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Cablegate: Nigeria: August Visit to Ikeja Uxo

This record is a partial extract of the original cable. The full text of the original cable is not available.

UNCLAS SECTION 01 OF 02 ABUJA 002542

SIPDIS


E.O. 12958: N/A
TAGS: MASS PREF SOCI KHDP NI
SUBJECT: NIGERIA: AUGUST VISIT TO IKEJA UXO
OPERATIONS

1. On August 2, Ambassador Jeter, Consul General
Hinson-Jones, A/PAO, and ConOff visited the Ikeja
Military Cantonment in Lagos to observe the work
done by RONCO Consulting Corporation in removing
unexploded ordnance (UXO) still remaining after the
Jan. 27 explosion there. The Embassy team met with
military authorities to discuss GON support for
RONCO during their final weeks of operation and
transfer of responsibility for continuing UXO
operations to GON agencies. The tour concluded
with a press conference regarding the U.S.-
sponsored clean up effort and the continuing
hazards to civilians posed by UXO in the area.


2. The Ambassador had expected to be accompanied
by the GON Minister of State for the Army Lawal
Batagarawa; however, an urgent meeting delayed
the Minister's arrival. Batagarawa did tour the
Cantonment and addressed the press some hours
after the Ambassador's return to Abuja.


3. Ambassador Jeter and his team toured the areas
cleared by RONCO and met their demining teams. To
their obvious delight, the Ambassador spoke in
Portuguese to the Mozambican members of the RONCO
team and thanked them for the superb work they had
done in support of Nigeria and the United States.
As of August 1, RONCO had removed approximately
137,000 pieces of ordnance from sectors designated
A-3 to A-6. There are thousands, indeed tens of
thousands, of pieces of unexploded ordnance, of all
calibers, still to be destroyed. A detailed review
of RONCO's activities will be provided after the
conclusion of their operations.


4. The Ambassador, Consul General, and RONCO
managers met with Gen. G. S. Emdin, commander
of the Cantonment, and his staff. The
Ambassador's objectives were: first, to
solicit GON assistance for RONCO during the
final phase of their work, which involves
transporting large quantities of ordnance
to a demolition site 65 km. away; second,
to ask that qualified GON forces coordinate
with RONCO and assume control of the clearance
operations without interruption; and third, to
obtain GON permission to allow journalists,
assembling for the press conference, to tour the
site.


5. The absence of Army Minister Batagarawa
precluded substantive decisions on the part of
the Nigerian Army. Without Ministerial approval,
General Emdin said that he lacked the resources
or authority to provide additional assistance to
RONCO or assign other units to work in the area.
He also refused to modify existing GON press
policy excluding journalists from the munitions
depot.


6. Gen. Emdin asked the U.S. to continue funding
UXO clearance in the Cantonment. He stated that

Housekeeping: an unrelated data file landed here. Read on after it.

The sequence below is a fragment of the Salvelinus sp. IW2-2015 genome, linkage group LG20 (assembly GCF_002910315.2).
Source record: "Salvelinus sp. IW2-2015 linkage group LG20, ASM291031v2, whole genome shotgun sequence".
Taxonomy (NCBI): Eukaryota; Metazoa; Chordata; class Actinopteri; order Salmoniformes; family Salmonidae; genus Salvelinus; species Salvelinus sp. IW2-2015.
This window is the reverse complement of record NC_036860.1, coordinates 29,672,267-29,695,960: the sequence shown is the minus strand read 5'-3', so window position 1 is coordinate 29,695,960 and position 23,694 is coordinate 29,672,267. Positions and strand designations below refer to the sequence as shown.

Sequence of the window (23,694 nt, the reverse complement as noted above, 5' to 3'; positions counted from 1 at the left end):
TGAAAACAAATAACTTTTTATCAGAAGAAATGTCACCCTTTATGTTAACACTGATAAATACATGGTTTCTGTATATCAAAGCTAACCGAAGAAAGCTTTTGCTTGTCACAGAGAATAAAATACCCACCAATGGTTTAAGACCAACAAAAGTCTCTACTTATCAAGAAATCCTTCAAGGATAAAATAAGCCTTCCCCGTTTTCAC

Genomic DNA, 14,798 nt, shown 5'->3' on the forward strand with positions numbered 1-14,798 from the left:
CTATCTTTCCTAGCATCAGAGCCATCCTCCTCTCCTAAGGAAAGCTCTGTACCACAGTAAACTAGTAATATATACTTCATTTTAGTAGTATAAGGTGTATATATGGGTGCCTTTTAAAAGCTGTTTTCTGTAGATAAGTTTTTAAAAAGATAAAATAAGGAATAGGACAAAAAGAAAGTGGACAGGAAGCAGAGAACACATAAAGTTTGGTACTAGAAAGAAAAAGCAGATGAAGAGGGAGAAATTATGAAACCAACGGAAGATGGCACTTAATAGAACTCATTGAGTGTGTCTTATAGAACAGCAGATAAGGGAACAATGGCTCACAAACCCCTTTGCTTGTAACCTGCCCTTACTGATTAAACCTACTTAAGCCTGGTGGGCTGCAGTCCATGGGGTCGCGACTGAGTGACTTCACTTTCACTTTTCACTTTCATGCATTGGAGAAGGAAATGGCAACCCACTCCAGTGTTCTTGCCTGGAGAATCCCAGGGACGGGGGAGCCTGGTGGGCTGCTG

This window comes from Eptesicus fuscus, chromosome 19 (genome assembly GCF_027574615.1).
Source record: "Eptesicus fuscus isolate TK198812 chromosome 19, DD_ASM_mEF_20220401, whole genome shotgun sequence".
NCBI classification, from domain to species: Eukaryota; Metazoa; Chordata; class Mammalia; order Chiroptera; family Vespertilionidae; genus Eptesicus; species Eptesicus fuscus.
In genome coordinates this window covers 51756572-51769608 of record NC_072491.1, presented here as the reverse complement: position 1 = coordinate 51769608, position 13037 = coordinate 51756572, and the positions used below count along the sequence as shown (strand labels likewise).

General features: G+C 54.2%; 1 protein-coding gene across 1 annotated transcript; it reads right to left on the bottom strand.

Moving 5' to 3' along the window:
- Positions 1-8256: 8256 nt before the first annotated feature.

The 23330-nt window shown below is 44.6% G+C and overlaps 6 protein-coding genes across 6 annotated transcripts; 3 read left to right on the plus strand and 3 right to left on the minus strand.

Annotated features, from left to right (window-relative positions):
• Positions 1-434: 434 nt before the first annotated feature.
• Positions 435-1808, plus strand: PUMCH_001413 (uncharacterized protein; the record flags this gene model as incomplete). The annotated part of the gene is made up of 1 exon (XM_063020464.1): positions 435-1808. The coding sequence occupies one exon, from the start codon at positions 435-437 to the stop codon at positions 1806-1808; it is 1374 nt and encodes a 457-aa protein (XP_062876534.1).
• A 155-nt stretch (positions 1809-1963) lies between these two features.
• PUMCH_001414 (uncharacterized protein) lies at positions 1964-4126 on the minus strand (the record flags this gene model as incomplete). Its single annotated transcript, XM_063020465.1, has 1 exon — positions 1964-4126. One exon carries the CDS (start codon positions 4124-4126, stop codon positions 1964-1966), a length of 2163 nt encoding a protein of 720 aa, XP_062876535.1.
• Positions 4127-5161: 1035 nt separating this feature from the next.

the primary obstacle to immediate deployment of
Nigerian Engineering Corps troops to the Cantonment
was the Nigerian Army's inability to fund these
operations. He requested additional U.S. support
for that purpose. Gen. Emdin mentioned they had
asked RONCO to give the Nigerian Army all the
equipment RONCO had brought into Nigeria. RONCO
forwarded this request to their Washington
headquarters for consideration. Emdin then
produced a RONCO-supplied list of equipment needed
to support the work of three ten-men EOD teams;
then, he asked if the U.S. could supply the
equipment these teams would need to continue
the clearance efforts.


7. The Ambassador responded that funds for the
Ikeja UXO operations had been reallocated from
other projects on an emergency basis, and it was
unlikely that additional resources could be found.


8. During this meeting, the Nigerian Army informed
the Embassy team that clearing unexploded ordnance
from the ATD remained a high priority for them.
The Embassy, EUCOM, the British Army UXO advisors,
and RONCO have advised against the attempt.
(COMMENT: This presents the prospect that should
USG allocate more resources to GON for UXO
disposal, it could well be utilized for a project
we have consistently advised against. That said,
according to the RONCO team, the ATD is not
impossible to clear, in fact, RONCO claims that it
would not be much more difficult than some of the
areas already completed. The problem is simply
that demining the ATD will take considerably more
time and effort than has been budgeted by anyone.
The effort would be slow and exceedingly meticulous,
but it could be done. END COMMENT.)


9. The Ambassador spoke briefly with the Nigerian
press. He provided a synopsis of Project Avid
Recovery and RONCO's activities and warned that
the area surrounding the ATD remained hazardous
and civilians should not enter the restricted area.


10. At the press conference following his
delayed arrival, Minister Batagarawa announced
that the continuing threat represented by
unexploded ordnance, had compelled the Nigerian
Army to transfer its troops to other posts and
not immediately repair the damaged buildings
within the Ikeja Military Cantonment. In a
later discussion with the Ambassador, Batagarawa
said that the GON does not plan to abandon the
Cantonment but must first check the structural
integrity of the buildings before any repair
work can be started. After this is done, Batagarawa
gave the impression that the Ikeja Cantonment
would be reoccupied.


JETER

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